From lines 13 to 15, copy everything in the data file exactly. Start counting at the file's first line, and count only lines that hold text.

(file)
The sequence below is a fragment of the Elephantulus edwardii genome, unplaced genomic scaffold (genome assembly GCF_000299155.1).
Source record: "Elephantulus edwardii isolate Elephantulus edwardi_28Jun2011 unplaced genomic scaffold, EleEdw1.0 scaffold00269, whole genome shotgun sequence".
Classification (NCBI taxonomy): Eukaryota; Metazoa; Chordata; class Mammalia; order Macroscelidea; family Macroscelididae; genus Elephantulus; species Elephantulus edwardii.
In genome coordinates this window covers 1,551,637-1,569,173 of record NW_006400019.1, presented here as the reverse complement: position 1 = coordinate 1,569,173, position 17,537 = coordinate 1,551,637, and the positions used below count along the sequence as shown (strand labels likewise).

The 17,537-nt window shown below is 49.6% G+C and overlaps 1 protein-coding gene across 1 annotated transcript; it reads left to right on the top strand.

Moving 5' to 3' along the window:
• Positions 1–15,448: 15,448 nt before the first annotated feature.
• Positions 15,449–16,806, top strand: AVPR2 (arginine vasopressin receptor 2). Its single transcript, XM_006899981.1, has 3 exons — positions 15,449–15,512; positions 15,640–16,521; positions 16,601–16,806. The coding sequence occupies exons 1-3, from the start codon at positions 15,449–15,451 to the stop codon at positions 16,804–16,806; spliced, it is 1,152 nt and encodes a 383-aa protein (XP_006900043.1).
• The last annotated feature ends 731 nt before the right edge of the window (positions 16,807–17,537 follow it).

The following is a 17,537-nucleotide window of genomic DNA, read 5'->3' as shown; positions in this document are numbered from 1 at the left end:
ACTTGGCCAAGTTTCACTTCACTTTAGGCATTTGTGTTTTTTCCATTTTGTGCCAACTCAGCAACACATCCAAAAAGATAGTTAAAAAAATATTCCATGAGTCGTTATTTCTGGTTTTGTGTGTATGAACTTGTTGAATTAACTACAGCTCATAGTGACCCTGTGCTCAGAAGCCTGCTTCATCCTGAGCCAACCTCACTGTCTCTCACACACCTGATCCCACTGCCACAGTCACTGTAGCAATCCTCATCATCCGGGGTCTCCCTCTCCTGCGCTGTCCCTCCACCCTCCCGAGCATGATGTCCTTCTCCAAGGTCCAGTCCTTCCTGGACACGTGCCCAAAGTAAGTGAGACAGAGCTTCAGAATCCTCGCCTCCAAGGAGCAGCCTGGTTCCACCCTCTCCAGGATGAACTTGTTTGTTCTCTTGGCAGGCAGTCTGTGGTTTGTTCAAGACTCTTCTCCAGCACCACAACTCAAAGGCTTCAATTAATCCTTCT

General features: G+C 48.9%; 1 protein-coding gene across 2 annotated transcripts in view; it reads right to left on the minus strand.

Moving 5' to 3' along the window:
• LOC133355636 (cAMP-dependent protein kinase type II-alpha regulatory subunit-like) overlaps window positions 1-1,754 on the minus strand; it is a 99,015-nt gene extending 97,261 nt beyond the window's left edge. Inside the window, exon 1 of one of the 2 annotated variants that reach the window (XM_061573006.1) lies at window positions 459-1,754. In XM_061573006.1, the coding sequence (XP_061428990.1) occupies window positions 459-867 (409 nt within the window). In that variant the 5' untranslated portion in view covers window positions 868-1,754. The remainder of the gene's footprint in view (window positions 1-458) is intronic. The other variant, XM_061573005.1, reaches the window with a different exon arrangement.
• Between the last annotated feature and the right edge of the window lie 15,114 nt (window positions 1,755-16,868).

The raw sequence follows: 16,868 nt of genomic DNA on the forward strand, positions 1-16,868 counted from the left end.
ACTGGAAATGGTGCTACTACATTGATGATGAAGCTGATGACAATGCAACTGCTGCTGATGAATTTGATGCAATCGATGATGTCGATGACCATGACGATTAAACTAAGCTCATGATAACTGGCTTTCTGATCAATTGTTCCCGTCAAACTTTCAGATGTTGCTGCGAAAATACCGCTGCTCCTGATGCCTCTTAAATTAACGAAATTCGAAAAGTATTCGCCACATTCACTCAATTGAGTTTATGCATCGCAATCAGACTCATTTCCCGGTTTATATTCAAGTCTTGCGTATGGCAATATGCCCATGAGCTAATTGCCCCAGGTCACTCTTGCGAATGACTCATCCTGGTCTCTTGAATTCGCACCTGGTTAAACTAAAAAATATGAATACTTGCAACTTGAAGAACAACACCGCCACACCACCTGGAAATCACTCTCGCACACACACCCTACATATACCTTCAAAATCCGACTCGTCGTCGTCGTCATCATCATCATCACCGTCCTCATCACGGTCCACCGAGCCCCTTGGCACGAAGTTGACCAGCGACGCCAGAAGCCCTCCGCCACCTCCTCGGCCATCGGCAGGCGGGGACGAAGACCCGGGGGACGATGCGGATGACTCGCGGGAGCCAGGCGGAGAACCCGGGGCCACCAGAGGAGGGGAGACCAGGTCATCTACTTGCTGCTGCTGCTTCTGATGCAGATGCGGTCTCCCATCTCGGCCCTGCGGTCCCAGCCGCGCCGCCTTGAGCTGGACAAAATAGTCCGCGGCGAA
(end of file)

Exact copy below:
Moving 5' to 3' along the window:
• LOC133355636 (cAMP-dependent protein kinase type II-alpha regulatory subunit-like) overlaps window positions 1-1,754 on the minus strand; it is a 99,015-nt gene extending 97,261 nt beyond the window's left edge. Inside the window, exon 1 of one of the 2 annotated variants that reach the window (XM_061573006.1) lies at window positions 459-1,754. In XM_061573006.1, the coding sequence (XP_061428990.1) occupies window positions 459-867 (409 nt within the window). In that variant the 5' untranslated portion in view covers window positions 868-1,754. The remainder of the gene's footprint in view (window positions 1-458) is intronic. The other variant, XM_061573005.1, reaches the window with a different exon arrangement.
• Between the last annotated feature and the right edge of the window lie 15,114 nt (window positions 1,755-16,868).